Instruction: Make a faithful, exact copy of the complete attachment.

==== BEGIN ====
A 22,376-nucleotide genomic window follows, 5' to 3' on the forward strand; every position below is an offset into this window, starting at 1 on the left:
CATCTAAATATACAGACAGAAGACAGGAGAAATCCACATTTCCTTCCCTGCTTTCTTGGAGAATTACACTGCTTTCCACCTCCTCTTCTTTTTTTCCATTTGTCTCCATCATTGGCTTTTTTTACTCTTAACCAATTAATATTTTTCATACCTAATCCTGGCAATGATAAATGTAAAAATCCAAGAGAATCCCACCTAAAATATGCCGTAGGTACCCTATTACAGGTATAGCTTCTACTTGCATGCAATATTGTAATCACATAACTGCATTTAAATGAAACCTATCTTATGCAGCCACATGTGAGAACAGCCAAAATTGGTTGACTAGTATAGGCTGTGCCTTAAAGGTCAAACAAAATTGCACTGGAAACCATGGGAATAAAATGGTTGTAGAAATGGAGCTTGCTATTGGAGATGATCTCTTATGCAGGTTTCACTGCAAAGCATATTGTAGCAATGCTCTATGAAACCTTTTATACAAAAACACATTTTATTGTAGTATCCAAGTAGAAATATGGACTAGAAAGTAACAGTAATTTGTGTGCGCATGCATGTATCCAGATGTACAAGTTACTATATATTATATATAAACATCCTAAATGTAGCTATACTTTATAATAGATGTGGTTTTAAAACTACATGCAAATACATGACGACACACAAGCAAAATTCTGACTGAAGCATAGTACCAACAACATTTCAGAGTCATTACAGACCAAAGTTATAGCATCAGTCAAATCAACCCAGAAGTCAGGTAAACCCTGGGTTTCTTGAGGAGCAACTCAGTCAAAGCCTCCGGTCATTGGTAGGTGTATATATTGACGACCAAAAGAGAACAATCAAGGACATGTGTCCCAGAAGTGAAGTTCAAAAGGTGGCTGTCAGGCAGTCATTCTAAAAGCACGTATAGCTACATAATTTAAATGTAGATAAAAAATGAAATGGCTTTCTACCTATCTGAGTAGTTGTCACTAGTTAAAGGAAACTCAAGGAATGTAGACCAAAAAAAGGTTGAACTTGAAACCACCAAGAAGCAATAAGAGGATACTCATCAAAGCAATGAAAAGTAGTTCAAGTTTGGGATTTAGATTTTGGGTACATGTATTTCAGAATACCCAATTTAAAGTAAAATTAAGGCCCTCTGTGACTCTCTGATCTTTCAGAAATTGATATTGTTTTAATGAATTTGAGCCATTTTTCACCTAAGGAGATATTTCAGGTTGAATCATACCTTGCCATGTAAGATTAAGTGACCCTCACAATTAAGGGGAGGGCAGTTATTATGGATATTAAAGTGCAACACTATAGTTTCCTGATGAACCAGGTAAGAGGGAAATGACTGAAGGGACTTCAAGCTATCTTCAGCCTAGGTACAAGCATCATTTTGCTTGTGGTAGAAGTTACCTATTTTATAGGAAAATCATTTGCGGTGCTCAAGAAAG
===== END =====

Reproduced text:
A 22,376-nucleotide genomic window follows, 5' to 3' on the forward strand; every position below is an offset into this window, starting at 1 on the left:
CATCTAAATATACAGACAGAAGACAGGAGAAATCCACATTTCCTTCCCTGCTTTCTTGGAGAATTACACTGCTTTCCACCTCCTCTTCTTTTTTTCCATTTGTCTCCATCATTGGCTTTTTTTACTCTTAACCAATTAATATTTTTCATACCTAATCCTGGCAATGATAAATGTAAAAATCCAAGAGAATCCCACCTAAAATATGCCGTAGGTACCCTATTACAGGTATAGCTTCTACTTGCATGCAATATTGTAATCACATAACTGCATTTAAATGAAACCTATCTTATGCAGCCACATGTGAGAACAGCCAAAATTGGTTGACTAGTATAGGCTGTGCCTTAAAGGTCAAACAAAATTGCACTGGAAACCATGGGAATAAAATGGTTGTAGAAATGGAGCTTGCTATTGGAGATGATCTCTTATGCAGGTTTCACTGCAAAGCATATTGTAGCAATGCTCTATGAAACCTTTTATACAAAAACACATTTTATTGTAGTATCCAAGTAGAAATATGGACTAGAAAGTAACAGTAATTTGTGTGCGCATGCATGTATCCAGATGTACAAGTTACTATATATTATATATAAACATCCTAAATGTAGCTATACTTTATAATAGATGTGGTTTTAAAACTACATGCAAATACATGACGACACACAAGCAAAATTCTGACTGAAGCATAGTACCAACAACATTTCAGAGTCATTACAGACCAAAGTTATAGCATCAGTCAAATCAACCCAGAAGTCAGGTAAACCCTGGGTTTCTTGAGGAGCAACTCAGTCAAAGCCTCCGGTCATTGGTAGGTGTATATATTGACGACCAAAAGAGAACAATCAAGGACATGTGTCCCAGAAGTGAAGTTCAAAAGGTGGCTGTCAGGCAGTCATTCTAAAAGCACGTATAGCTACATAATTTAAATGTAGATAAAAAATGAAATGGCTTTCTACCTATCTGAGTAGTTGTCACTAGTTAAAGGAAACTCAAGGAATGTAGACCAAAAAAAGGTTGAACTTGAAACCACCAAGAAGCAATAAGAGGATACTCATCAAAGCAATGAAAAGTAGTTCAAGTTTGGGATTTAGATTTTGGGTACATGTATTTCAGAATACCCAATTTAAAGTAAAATTAAGGCCCTCTGTGACTCTCTGATCTTTCAGAAATTGATATTGTTTTAATGAATTTGAGCCATTTTTCACCTAAGGAGATATTTCAGGTTGAATCATACCTTGCCATGTAAGATTAAGTGACCCTCACAATTAAGGGGAGGGCAGTTATTATGGATATTAAAGTGCAACACTATAGTTTCCTGATGAACCAGGTAAGAGGGAAATGACTGAAGGGACTTCAAGCTATCTTCAGCCTAGGTACAAGCATCATTTTGCTTGTGGTAGAAGTTACCTATTTTATAGGAAAATCATTTGCGGTGCTCAAGAAAG